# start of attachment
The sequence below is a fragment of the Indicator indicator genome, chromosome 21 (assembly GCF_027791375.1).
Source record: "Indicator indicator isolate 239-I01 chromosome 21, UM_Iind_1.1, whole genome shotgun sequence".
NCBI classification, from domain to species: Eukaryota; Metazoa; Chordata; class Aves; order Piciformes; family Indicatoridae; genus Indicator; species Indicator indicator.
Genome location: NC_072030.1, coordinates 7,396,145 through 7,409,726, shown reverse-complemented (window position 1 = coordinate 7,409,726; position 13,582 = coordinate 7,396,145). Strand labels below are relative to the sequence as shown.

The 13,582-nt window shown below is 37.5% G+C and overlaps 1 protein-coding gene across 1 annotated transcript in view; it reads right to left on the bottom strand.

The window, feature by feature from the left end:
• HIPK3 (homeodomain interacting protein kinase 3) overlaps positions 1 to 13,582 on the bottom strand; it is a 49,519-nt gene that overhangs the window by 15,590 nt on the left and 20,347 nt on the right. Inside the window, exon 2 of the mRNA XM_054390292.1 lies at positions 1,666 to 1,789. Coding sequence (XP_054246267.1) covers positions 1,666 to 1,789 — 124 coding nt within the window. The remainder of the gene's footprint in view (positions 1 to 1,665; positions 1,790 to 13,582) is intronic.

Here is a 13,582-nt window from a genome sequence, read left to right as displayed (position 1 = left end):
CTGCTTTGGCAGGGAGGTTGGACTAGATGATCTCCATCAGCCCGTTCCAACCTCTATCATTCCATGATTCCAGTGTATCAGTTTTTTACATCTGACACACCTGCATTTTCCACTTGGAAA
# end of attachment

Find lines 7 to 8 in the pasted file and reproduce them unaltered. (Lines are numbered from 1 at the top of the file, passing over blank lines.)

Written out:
• HIPK3 (homeodomain interacting protein kinase 3) overlaps positions 1 to 13,582 on the bottom strand; it is a 49,519-nt gene that overhangs the window by 15,590 nt on the left and 20,347 nt on the right. Inside the window, exon 2 of the mRNA XM_054390292.1 lies at positions 1,666 to 1,789. Coding sequence (XP_054246267.1) covers positions 1,666 to 1,789 — 124 coding nt within the window. The remainder of the gene's footprint in view (positions 1 to 1,665; positions 1,790 to 13,582) is intronic.

Here is a 13,582-nt window from a genome sequence, read left to right as displayed (position 1 = left end):